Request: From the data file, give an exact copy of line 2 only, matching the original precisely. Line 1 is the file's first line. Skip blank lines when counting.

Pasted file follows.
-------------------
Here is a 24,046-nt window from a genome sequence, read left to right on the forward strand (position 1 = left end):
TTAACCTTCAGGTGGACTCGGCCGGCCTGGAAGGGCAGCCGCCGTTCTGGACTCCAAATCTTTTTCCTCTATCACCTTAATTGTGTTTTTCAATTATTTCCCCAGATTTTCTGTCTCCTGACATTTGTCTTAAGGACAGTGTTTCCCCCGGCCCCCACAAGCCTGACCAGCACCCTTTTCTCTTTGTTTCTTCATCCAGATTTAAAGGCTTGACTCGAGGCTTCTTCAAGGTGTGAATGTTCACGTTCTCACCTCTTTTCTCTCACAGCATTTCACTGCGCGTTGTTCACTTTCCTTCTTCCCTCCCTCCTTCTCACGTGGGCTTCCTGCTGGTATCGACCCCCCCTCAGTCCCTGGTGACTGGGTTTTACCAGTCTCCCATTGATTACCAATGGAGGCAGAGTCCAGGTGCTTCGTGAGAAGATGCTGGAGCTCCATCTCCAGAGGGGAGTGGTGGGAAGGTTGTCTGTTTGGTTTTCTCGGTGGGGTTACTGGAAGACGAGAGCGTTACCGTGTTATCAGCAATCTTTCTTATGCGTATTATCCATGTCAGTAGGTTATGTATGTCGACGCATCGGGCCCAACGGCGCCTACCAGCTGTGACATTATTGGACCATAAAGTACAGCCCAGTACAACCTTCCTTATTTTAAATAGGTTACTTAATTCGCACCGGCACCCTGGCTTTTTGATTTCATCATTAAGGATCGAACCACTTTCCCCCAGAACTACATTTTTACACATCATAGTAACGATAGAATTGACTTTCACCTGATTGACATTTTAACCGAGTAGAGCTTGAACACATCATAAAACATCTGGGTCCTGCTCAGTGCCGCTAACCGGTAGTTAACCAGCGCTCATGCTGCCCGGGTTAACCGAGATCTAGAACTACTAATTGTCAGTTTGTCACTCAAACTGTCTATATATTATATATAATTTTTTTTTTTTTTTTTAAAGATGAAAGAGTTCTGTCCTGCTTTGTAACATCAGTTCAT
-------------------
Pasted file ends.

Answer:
TTAACCTTCAGGTGGACTCGGCCGGCCTGGAAGGGCAGCCGCCGTTCTGGACTCCAAATCTTTTTCCTCTATCACCTTAATTGTGTTTTTCAATTATTTCCCCAGATTTTCTGTCTCCTGACATTTGTCTTAAGGACAGTGTTTCCCCCGGCCCCCACAAGCCTGACCAGCACCCTTTTCTCTTTGTTTCTTCATCCAGATTTAAAGGCTTGACTCGAGGCTTCTTCAAGGTGTGAATGTTCACGTTCTCACCTCTTTTCTCTCACAGCATTTCACTGCGCGTTGTTCACTTTCCTTCTTCCCTCCCTCCTTCTCACGTGGGCTTCCTGCTGGTATCGACCCCCCCTCAGTCCCTGGTGACTGGGTTTTACCAGTCTCCCATTGATTACCAATGGAGGCAGAGTCCAGGTGCTTCGTGAGAAGATGCTGGAGCTCCATCTCCAGAGGGGAGTGGTGGGAAGGTTGTCTGTTTGGTTTTCTCGGTGGGGTTACTGGAAGACGAGAGCGTTACCGTGTTATCAGCAATCTTTCTTATGCGTATTATCCATGTCAGTAGGTTATGTATGTCGACGCATCGGGCCCAACGGCGCCTACCAGCTGTGACATTATTGGACCATAAAGTACAGCCCAGTACAACCTTCCTTATTTTAAATAGGTTACTTAATTCGCACCGGCACCCTGGCTTTTTGATTTCATCATTAAGGATCGAACCACTTTCCCCCAGAACTACATTTTTACACATCATAGTAACGATAGAATTGACTTTCACCTGATTGACATTTTAACCGAGTAGAGCTTGAACACATCATAAAACATCTGGGTCCTGCTCAGTGCCGCTAACCGGTAGTTAACCAGCGCTCATGCTGCCCGGGTTAACCGAGATCTAGAACTACTAATTGTCAGTTTGTCACTCAAACTGTCTATATATTATATATAATTTTTTTTTTTTTTTTTAAAGATGAAAGAGTTCTGTCCTGCTTTGTAACATCAGTTCAT